Why is There Suffering in the World?

Radhanath Swami

It’s usually the sufferings of this world that serve as an impetus for us to not just theoretically try to understand what is beyond, but to feel the urgent need to do something about it, to realize and experience the essence of the self.

According to the Bhagavad-gita, as well as according to the teachings of Lord Buddha, the source of suffering is in the fact that the body is temporary, that life is temporary, and therefore everything is subjected to birth, old age, disease, and death.

The Vedas explain that there are three types of suffering: Adhyatmika, sufferings of one’s own body and mind; Adi-bhautika, sufferings due to other living beings; and Adi-daivika, sufferings due to natural circumstances like heat or cold, or earthquakes. These sufferings are always there, potentially posing threat to the physical body at any moment.


The soul, Krishna explains, is never born and never dies. That source of life within the body, the source of consciousness, is the atma or the soul. The soul is transcendental. In Sanskrit: sat, cit, ananda – the soul is eternal, full of knowledge, and full of bliss. That is who we are.

The soul is like the driver of the car, and the body is like the car. We are seeing through our eyes, hearing through our ears, smelling through our nose, tasting through our tongue, touching through our skin, thinking through our brain. But who are we? Are we a brain or a heart or an eye or an ear?

We are the witness – the soul. That is who we are. That soul is by nature full of love and always fulfilled. But when that soul identifies itself with the body and becomes immersed in that state, then the soul has to identify with all of the vulnerabilities and frailties of this body. That is the source of all suffering!

The Purpose

In many ways, the sufferings in this world are blessings because they help us to take life very seriously, if we make that choice, to really understand what is deeper, what is higher than all these temporary pleasures and pains, honor and dishonor, happiness and distress, health and disease, success and failure, birth and death.

The world around us is constituted on the basis of dualities. One brings pleasure, the other one brings pain. To the degree we are attached to something that gives us pleasure, to that same degree we suffer when it is lost. Ultimately, because everything is under the consumption of time, everything will be lost.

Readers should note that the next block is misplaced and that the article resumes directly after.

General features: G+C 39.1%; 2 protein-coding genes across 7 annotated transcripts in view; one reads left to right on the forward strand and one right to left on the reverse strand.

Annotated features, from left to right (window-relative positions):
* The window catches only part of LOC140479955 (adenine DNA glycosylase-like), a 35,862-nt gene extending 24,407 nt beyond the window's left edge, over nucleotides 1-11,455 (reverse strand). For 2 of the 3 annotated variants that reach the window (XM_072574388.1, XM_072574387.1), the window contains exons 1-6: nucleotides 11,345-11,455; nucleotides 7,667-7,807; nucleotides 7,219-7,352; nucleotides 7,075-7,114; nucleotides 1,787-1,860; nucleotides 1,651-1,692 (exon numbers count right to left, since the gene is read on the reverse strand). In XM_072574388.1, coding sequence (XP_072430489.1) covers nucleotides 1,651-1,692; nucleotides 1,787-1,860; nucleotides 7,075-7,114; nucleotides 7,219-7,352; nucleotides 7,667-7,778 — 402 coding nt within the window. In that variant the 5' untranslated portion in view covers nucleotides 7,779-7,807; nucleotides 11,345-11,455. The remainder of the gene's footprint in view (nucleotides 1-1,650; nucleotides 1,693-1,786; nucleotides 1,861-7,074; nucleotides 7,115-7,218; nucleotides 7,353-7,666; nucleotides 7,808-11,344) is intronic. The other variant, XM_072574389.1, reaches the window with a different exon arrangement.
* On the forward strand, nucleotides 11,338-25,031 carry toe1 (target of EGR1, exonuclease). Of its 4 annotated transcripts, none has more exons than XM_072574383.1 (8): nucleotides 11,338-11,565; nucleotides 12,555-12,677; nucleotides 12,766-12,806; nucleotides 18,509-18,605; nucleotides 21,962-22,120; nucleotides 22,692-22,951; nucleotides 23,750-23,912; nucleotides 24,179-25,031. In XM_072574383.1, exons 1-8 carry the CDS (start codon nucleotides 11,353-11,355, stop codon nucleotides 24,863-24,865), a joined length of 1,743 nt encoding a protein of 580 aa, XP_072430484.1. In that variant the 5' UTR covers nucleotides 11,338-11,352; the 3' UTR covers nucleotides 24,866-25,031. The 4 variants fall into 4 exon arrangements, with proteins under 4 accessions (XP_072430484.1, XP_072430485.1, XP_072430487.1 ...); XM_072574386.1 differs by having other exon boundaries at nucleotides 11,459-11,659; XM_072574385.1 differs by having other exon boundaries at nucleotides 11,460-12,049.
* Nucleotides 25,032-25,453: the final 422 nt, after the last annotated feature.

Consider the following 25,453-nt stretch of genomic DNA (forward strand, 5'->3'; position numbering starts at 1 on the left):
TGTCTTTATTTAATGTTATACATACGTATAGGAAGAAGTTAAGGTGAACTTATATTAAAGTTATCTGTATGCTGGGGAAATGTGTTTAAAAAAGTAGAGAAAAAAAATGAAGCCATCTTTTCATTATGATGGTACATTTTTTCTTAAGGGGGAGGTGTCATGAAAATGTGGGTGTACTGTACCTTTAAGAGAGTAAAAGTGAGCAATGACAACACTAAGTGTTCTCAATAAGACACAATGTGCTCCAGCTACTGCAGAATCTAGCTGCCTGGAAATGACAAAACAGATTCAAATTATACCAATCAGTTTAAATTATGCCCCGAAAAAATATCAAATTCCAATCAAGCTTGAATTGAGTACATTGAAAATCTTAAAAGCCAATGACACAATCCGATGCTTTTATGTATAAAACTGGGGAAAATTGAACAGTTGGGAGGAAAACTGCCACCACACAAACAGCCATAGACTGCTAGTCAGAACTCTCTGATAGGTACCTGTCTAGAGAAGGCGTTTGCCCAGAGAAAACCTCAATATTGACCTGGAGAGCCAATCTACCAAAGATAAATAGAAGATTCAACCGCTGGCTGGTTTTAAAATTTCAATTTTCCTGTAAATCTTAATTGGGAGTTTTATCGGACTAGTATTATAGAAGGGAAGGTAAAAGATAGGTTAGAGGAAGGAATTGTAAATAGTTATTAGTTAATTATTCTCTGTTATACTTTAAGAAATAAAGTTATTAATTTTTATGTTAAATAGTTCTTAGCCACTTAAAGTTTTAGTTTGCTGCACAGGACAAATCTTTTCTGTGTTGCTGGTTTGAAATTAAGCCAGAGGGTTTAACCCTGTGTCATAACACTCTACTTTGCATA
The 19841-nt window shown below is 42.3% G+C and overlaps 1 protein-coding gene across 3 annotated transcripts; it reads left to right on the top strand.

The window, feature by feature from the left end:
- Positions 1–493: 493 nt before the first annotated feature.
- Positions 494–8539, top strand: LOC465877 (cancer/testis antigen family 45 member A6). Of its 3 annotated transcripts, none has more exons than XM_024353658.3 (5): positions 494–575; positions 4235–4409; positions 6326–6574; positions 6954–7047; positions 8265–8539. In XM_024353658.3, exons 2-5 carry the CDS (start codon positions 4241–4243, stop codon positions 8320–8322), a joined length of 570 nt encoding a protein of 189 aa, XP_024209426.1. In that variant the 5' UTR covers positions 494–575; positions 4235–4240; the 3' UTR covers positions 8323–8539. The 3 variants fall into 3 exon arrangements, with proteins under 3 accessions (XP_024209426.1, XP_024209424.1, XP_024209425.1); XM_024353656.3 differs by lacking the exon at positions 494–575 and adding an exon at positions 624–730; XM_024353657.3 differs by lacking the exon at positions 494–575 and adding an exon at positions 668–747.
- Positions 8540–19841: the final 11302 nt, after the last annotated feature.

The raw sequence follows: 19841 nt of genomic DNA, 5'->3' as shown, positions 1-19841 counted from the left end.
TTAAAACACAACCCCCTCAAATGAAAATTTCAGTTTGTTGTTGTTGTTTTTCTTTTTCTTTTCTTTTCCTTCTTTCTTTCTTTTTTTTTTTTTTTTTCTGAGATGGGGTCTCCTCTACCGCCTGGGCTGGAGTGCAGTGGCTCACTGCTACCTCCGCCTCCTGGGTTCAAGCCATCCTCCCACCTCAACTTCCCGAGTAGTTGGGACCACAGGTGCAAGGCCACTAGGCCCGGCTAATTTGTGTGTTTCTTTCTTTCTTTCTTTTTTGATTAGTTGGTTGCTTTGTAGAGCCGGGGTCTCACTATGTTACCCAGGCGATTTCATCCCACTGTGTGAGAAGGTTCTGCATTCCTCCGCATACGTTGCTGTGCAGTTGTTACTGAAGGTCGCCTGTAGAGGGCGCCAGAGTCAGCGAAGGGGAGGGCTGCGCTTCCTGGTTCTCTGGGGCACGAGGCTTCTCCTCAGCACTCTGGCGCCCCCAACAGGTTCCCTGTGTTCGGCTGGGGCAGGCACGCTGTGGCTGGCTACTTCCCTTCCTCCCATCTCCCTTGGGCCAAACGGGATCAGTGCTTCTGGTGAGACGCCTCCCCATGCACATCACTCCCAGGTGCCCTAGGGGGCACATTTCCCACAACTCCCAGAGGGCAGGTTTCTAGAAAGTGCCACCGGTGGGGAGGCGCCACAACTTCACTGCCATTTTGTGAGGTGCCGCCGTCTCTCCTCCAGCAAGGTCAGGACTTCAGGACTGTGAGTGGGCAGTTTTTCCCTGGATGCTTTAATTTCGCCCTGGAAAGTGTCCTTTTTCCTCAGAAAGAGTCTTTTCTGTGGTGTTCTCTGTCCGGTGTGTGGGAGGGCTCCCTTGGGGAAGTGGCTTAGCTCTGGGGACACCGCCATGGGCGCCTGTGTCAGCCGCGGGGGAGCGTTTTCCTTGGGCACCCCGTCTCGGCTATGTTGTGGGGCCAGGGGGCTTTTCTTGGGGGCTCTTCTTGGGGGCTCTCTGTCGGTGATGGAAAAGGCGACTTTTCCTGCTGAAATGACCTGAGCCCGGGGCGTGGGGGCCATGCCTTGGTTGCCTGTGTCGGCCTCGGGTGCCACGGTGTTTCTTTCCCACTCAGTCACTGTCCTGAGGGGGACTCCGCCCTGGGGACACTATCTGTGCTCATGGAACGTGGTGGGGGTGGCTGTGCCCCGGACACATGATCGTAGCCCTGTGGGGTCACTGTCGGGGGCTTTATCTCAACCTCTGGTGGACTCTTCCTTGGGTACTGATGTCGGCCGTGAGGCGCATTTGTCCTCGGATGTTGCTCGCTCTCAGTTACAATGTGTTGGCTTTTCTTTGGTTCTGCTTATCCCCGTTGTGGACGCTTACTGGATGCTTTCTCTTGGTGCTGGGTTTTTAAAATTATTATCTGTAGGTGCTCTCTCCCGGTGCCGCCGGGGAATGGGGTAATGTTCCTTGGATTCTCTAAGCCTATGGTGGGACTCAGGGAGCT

So going through these experiences, thoughtful people contemplate, “Is there something higher?” “Is there something deeper?” “Is there something more to life than this?”

All the great saintly teachers and all the great sacred scriptures are leading us in that direction, that “There is something more.” This world is just a temporary place but this world can be a launching pad to help us realize the inner treasures within our own heart.

It’s usually the sufferings of this world that serve as an impetus for us to not just theoretically try to understand what is beyond, but to feel the urgent need to do something about it, to realize and experience the essence of the self.

The Light

In the Bhagavad-gita Krishna tells, dukhalayam asasvatam, that the nature of this world, when we are in ignorance of our true self, is suffering. Potentially there can be suffering at any moment, whoever we are, however wealthy, however educated, however powerful. Disease, people, natural circumstance, etc., they all could create a disaster, create a tragedy. So whatever happiness anyone has in this world, it is so tottering. It is like a drop of water on a lotus leaf – at any moment it could slip away. So where is permanent happiness? Where is freedom from suffering? It exists only on the spiritual platform. And that is what all the great sages have come to tell us.

In the Bible it is said, “Make your treasure not in this world, but make your treasure in the kingdom of God. In this world your treasure will be stolen by thieves, or rusted by the elements, or eaten by moths. But if you make your treasure in the kingdom of God, it will be perfect and infallible.” And then Jesus said, “The Kingdom of God is within.”

Similarly, Lord Krishna tells in the Bhagavad-gita, “One should find pleasure within”. One should find satisfaction within. One should be enlightened and illuminated from within. The life of such a person is of substantial quality and real intelligence.”

We should seek that eternal reality beyond all the sufferings of this world and thus find real happiness.

While still a young man growing up in a Jewish family during the Vietnam war, Radhanath Swami's thirst for meaning and fulfillment took him on an amazing spiritual quest. Hitchhiking from Crete to India, he embarked upon a spiritual journey searching for truth in a world often ridden with hypocrisy and conflict. Upon meeting many esteemed spiritual leaders of the time, he eventually decided to take on the life of a monk in the Vaishnava order. Today Radhanath Swami travels regularly throughout India, Europe and North America, writing and giving spiritual discourses.

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